You can change the density in the built-in Preview app in macOS:
Open your image.
Choose File > Duplicate or hold down Option and choose File > Save As to work on a copy of the image.
Choose Tools > Adjust Size.
Uncheck “Resample Image,” which changes the data of the file.
Enter the new Resolution figure, such as 300 ppi.
With inches (or cm or mm) selected for the popup menu in Width and Height, you can preview the revised unit dimensions after you enter the new resolution figure. Click OK.
Save the image.
If you need more image data than is present in a file, typically because you cropped an image, you can resize in Preview. The results will often look blurry when zoomed in at 100% because Preview can’t add new information where it doesn’t exist. It can only fill in new pixels that average adjoining ones.
To “upscale” an image, follow steps 1 to 4 above, and then:
Make sure Resample image is checked.
Either enter a new dimension in units (inches, cm, or mm) or a new pixel width or height. (With “Scale proportionally” checked, Preview automatically resizes the other dimension in proportion to the image ratio, avoiding you having to calculate that).
Save the image.
In step 2 above, you might change both resolution and unit dimensions if you know the output size and required resolution. For instance, change Resolution to 300 and Width to 12 inches for a 12-inch-wide print, and Preview calculates that it will need to upscale the image by 119 percent.
Higher-end photo-editing software includes more sophisticated upscaling routines. Adobe Photoshop offers several through a popup menu that lets you pick and preview based on the kind of image you’re resizing. You might choose one algorithm for a screen capture or high-contrast image and another for a well-lit outdoor shot.
You can also turn to software that incorporates machine-learning artificial-intelligence scaling that can intelligently take patterns in images to smooth and fill in enlargements to look more realistic. You can’t add information from a void, but algorithms can remove hard edges and pixelization while smoothing out tones, particularly on faces.
AI options include features found in newer versions of Adobe Lightroom (Enhance) and Photoshop (Neural Filters); both apps are part of an Adobe Creative Cloud subscription. You can also look to standalone apps or Photoshop plug-ins, like ON1 Resize AI ($79.99) and Topaz Gigapixel AI ($99.99).
This Mac 911 article is in response to a question submitted by Macworld reader Linda.
Ask Mac 911
We’ve compiled a list of the questions we get asked most frequently, along with answers and links to columns: read our super FAQ to see if your question is covered. If not, we’re always looking for new problems to solve! Email yours to firstname.lastname@example.org, including screen captures as appropriate and whether you want your full name used. Not every question will be answered, we don’t reply to email, and we cannot provide direct troubleshooting advice.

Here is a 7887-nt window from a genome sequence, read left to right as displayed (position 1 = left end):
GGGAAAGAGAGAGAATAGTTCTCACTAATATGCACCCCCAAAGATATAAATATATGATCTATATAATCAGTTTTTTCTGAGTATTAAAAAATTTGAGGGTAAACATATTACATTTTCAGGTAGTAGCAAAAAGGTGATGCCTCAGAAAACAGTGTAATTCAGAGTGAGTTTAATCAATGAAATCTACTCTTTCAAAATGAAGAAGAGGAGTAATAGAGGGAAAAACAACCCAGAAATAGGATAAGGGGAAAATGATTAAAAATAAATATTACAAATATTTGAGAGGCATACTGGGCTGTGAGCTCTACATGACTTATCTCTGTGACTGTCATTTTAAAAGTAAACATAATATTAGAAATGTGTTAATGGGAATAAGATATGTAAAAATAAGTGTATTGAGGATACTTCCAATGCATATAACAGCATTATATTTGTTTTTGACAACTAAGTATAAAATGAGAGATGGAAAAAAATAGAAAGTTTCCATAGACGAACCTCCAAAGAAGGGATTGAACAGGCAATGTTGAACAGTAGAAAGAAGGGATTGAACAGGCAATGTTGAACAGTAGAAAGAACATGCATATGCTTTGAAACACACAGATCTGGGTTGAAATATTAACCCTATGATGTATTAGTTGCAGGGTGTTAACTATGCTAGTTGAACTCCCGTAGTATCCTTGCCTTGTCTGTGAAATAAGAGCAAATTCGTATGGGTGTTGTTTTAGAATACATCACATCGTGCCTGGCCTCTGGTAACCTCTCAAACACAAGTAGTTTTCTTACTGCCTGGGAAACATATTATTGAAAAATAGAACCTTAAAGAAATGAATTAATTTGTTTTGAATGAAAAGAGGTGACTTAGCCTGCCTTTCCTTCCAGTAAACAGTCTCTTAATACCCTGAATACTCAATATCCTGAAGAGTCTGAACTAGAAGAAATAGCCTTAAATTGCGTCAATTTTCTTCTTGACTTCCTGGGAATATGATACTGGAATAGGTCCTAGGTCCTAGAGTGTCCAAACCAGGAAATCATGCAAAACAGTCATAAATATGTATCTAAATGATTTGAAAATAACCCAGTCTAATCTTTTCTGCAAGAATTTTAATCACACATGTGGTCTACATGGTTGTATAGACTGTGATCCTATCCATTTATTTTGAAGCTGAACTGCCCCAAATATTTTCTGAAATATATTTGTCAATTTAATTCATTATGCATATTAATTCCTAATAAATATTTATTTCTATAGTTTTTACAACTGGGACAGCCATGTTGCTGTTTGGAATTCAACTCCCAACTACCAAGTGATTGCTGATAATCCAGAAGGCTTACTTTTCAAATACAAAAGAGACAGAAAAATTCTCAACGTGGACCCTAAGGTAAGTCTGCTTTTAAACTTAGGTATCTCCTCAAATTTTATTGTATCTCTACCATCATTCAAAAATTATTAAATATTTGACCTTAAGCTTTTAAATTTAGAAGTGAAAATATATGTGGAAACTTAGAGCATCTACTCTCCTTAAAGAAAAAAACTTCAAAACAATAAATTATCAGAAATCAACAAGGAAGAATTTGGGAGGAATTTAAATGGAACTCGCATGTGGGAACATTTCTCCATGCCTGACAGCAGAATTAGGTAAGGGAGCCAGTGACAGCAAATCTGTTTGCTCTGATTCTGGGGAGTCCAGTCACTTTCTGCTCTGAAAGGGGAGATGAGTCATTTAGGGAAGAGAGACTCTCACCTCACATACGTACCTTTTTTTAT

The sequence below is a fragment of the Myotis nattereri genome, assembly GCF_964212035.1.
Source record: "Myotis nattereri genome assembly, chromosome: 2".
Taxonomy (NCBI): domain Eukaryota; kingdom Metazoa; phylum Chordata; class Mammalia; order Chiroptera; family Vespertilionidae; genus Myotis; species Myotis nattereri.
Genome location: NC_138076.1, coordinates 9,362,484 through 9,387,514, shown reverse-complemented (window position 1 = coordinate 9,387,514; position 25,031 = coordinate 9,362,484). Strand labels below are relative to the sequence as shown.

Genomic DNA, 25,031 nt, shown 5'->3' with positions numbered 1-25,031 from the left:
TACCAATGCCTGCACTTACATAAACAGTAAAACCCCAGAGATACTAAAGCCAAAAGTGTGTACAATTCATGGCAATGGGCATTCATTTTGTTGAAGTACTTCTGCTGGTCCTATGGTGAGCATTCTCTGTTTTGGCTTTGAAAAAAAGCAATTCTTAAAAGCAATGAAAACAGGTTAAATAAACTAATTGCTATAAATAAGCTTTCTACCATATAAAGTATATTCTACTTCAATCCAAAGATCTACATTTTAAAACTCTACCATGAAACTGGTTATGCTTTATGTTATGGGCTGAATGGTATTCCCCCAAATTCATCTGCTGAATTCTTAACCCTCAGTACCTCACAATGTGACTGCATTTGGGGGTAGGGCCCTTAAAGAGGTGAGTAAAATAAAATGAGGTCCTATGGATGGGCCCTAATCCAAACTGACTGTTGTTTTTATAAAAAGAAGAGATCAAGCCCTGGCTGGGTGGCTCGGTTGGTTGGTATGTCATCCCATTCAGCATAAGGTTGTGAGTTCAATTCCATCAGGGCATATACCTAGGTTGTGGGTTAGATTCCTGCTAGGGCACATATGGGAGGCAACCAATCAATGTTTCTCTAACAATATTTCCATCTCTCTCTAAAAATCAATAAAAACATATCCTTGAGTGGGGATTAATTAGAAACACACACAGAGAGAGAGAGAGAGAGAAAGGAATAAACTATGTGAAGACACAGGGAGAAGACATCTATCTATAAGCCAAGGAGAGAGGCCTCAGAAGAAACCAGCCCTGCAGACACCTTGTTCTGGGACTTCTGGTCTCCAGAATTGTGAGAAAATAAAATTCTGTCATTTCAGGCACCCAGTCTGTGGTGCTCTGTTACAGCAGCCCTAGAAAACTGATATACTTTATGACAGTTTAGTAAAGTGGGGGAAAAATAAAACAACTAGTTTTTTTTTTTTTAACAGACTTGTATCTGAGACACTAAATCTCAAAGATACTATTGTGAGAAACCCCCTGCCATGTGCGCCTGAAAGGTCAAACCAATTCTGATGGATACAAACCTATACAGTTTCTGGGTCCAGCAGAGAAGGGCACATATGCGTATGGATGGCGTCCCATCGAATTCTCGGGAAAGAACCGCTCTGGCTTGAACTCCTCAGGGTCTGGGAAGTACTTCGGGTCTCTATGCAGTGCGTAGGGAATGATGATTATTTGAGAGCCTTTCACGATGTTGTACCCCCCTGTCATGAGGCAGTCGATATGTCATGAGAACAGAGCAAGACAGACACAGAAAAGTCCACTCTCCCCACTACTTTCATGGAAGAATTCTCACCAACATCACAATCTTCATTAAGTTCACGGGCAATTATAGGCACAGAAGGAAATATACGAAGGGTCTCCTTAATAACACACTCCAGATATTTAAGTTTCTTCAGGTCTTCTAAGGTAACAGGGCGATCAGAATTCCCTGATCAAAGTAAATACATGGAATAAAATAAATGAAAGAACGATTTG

The offer, first spotted by Michael Burkhardt on Twitter, has been available since June 22 and allows first-time Apple Music Student Plan subscribers to order a pair of Beats Flex earphones for free after paying for the first month's subscription.
After 30 days of the subscription, eligible students will receive an email from Apple with instructions to order the Beats Flex earphones for free. Subscribers may be given the option to redeem earphones in a color of their choice, but Apple may also send whatever is available depending on stock levels.
The Beats Flex offer is only available in the United States and the United Kingdom, cannot be combined with other Apple Music offers, and cannot be used by anyone who has previously subscribed to Apple Music. The offer is available for a "limited time" with no further details on when it may end. See Apple's terms and conditions for more information.
While past rumors have indicated the upcoming second-generation AirPods Pro will feature a built-in heart rate and body temperature sensor, Bloomberg'sMark Gurman has cast doubt on those rumors turning out to be true, saying instead such a feature is unlikely to come anytime soon.
"Over the past few months, there have been rumors about this year's model gaining the ability to determine a wearer's heart rate or body temperature. I'm told that neither feature is likely to arrive in the 2022 upgrade," Gurman writes in his latest Power On newsletter. Gurman adds that both features have been explored within Apple and could arrive someday.
Just last month, a rumor from 52Audio said that the AirPods Pro 2 would be able to measure heart rate and body temperature from within the ear. That same report said the AirPods Pro 2 would feature USB-C, an updated H1 chip, and Find My functionality. It remains to be seen if other aspects of the report will turn out to be accurate.